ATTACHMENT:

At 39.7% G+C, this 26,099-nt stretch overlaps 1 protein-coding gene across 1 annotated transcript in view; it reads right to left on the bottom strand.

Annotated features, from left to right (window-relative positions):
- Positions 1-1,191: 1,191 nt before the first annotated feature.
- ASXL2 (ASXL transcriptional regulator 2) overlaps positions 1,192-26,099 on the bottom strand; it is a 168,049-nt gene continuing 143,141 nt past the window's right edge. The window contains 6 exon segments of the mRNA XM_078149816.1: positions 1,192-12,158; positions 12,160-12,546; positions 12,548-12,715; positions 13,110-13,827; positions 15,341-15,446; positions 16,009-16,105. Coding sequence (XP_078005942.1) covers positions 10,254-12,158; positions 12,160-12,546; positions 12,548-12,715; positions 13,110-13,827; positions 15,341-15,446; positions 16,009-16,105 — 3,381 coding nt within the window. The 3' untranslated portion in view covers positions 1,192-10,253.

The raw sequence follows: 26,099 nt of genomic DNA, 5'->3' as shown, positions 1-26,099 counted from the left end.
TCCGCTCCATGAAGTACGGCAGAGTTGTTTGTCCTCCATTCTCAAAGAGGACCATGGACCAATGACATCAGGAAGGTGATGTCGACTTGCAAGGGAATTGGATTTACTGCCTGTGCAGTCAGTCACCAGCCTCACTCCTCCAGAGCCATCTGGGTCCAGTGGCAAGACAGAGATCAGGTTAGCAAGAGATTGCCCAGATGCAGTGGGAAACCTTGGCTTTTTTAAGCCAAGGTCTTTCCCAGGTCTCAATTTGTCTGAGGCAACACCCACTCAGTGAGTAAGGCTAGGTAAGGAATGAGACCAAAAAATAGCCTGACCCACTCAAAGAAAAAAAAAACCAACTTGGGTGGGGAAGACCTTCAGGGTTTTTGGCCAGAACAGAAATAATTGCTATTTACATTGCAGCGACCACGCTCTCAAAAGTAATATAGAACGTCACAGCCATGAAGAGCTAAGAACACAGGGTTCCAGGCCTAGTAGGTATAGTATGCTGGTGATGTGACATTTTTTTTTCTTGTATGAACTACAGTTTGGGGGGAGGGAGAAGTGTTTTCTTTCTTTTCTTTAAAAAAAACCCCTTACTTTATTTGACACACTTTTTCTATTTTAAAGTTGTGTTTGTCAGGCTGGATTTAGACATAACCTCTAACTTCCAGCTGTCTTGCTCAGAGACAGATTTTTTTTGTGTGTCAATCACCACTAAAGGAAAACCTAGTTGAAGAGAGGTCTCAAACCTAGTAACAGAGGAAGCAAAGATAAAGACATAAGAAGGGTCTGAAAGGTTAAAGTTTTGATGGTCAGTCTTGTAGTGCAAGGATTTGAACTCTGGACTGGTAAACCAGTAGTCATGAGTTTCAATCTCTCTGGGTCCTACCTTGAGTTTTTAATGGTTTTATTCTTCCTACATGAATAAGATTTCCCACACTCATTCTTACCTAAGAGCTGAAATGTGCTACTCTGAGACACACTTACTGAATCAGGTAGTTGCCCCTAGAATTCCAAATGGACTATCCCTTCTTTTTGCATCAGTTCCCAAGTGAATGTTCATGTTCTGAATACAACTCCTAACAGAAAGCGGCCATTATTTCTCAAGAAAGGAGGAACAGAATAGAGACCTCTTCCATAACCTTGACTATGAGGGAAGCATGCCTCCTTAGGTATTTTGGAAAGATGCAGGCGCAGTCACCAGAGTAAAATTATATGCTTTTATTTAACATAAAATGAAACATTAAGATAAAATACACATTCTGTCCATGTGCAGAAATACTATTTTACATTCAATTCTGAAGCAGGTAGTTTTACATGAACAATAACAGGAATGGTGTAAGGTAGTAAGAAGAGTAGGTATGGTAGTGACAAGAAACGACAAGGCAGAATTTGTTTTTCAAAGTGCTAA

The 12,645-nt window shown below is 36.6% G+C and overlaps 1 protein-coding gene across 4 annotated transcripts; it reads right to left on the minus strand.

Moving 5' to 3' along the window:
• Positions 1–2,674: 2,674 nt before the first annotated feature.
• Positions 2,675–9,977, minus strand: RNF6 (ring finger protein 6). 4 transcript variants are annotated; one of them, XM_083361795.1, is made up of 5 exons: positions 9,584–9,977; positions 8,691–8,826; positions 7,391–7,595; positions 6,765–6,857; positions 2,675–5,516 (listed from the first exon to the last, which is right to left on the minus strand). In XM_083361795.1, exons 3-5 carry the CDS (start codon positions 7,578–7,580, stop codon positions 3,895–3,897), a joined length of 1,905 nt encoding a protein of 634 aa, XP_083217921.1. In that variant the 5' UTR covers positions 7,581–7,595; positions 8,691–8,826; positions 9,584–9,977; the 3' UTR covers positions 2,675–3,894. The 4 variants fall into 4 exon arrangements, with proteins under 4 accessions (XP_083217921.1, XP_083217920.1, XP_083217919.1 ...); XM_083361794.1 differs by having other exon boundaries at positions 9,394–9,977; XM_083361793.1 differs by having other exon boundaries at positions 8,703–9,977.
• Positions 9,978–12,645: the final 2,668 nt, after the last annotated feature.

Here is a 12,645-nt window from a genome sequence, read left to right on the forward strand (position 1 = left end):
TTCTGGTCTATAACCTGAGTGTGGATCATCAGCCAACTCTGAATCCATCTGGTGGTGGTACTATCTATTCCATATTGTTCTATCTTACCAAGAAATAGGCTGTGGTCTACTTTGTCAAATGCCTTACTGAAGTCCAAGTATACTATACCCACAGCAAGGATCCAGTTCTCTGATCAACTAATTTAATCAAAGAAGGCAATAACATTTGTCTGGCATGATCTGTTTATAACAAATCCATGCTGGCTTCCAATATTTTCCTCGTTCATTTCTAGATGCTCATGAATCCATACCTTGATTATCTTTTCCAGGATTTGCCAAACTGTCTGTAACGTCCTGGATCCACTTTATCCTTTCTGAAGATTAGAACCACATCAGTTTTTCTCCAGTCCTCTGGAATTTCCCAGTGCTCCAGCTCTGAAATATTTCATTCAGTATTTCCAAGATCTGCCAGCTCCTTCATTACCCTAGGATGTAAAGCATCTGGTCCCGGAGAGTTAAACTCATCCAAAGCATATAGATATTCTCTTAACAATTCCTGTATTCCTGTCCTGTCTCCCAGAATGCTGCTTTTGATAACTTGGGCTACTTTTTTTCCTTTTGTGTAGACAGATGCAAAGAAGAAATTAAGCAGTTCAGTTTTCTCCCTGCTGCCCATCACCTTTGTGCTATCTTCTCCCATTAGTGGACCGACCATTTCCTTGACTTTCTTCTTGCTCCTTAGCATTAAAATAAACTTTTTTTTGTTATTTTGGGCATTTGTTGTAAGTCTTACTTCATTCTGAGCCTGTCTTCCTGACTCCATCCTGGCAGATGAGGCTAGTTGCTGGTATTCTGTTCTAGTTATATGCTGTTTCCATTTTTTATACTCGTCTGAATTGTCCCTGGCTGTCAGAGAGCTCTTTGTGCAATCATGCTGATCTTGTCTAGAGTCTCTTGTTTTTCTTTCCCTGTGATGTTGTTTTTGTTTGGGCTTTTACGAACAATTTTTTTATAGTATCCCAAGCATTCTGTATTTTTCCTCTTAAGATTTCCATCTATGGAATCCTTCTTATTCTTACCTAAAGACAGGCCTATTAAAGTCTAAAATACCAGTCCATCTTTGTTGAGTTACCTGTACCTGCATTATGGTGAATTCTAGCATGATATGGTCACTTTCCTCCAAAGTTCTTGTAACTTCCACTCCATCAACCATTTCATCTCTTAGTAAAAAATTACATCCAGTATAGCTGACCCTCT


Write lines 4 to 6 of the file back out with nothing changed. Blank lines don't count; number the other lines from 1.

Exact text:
- ASXL2 (ASXL transcriptional regulator 2) overlaps positions 1,192-26,099 on the bottom strand; it is a 168,049-nt gene continuing 143,141 nt past the window's right edge. The window contains 6 exon segments of the mRNA XM_078149816.1: positions 1,192-12,158; positions 12,160-12,546; positions 12,548-12,715; positions 13,110-13,827; positions 15,341-15,446; positions 16,009-16,105. Coding sequence (XP_078005942.1) covers positions 10,254-12,158; positions 12,160-12,546; positions 12,548-12,715; positions 13,110-13,827; positions 15,341-15,446; positions 16,009-16,105 — 3,381 coding nt within the window. The 3' untranslated portion in view covers positions 1,192-10,253.

The raw sequence follows: 26,099 nt of genomic DNA, 5'->3' as shown, positions 1-26,099 counted from the left end.
TCCGCTCCATGAAGTACGGCAGAGTTGTTTGTCCTCCATTCTCAAAGAGGACCATGGACCAATGACATCAGGAAGGTGATGTCGACTTGCAAGGGAATTGGATTTACTGCCTGTGCAGTCAGTCACCAGCCTCACTCCTCCAGAGCCATCTGGGTCCAGTGGCAAGACAGAGATCAGGTTAGCAAGAGATTGCCCAGATGCAGTGGGAAACCTTGGCTTTTTTAAGCCAAGGTCTTTCCCAGGTCTCAATTTGTCTGAGGCAACACCCACTCAGTGAGTAAGGCTAGGTAAGGAATGAGACCAAAAAATAGCCTGACCCACTCAAAGAAAAAAAAAACCAACTTGGGTGGGGAAGACCTTCAGGGTTTTTGGCCAGAACAGAAATAATTGCTATTTACATTGCAGCGACCACGCTCTCAAAAGTAATATAGAACGTCACAGCCATGAAGAGCTAAGAACACAGGGTTCCAGGCCTAGTAGGTATAGTATGCTGGTGATGTGACATTTTTTTTTCTTGTATGAACTACAGTTTGGGGGGAGGGAGAAGTGTTTTCTTTCTTTTCTTTAAAAAAAACCCCTTACTTTATTTGACACACTTTTTCTATTTTAAAGTTGTGTTTGTCAGGCTGGATTTAGACATAACCTCTAACTTCCAGCTGTCTTGCTCAGAGACAGATTTTTTTTGTGTGTCAATCACCACTAAAGGAAAACCTAGTTGAAGAGAGGTCTCAAACCTAGTAACAGAGGAAGCAAAGATAAAGACATAAGAAGGGTCTGAAAGGTTAAAGTTTTGATGGTCAGTCTTGTAGTGCAAGGATTTGAACTCTGGACTGGTAAACCAGTAGTCATGAGTTTCAATCTCTCTGGGTCCTACCTTGAGTTTTTAATGGTTTTATTCTTCCTACATGAATAAGATTTCCCACACTCATTCTTACCTAAGAGCTGAAATGTGCTACTCTGAGACACACTTACTGAATCAGGTAGTTGCCCCTAGAATTCCAAATGGACTATCCCTTCTTTTTGCATCAGTTCCCAAGTGAATGTTCATGTTCTGAATACAACTCCTAACAGAAAGCGGCCATTATTTCTCAAGAAAGGAGGAACAGAATAGAGACCTCTTCCATAACCTTGACTATGAGGGAAGCATGCCTCCTTAGGTATTTTGGAAAGATGCAGGCGCAGTCACCAGAGTAAAATTATATGCTTTTATTTAACATAAAATGAAACATTAAGATAAAATACACATTCTGTCCATGTGCAGAAATACTATTTTACATTCAATTCTGAAGCAGGTAGTTTTACATGAACAATAACAGGAATGGTGTAAGGTAGTAAGAAGAGTAGGTATGGTAGTGACAAGAAACGACAAGGCAGAATTTGTTTTTCAAAGTGCTAA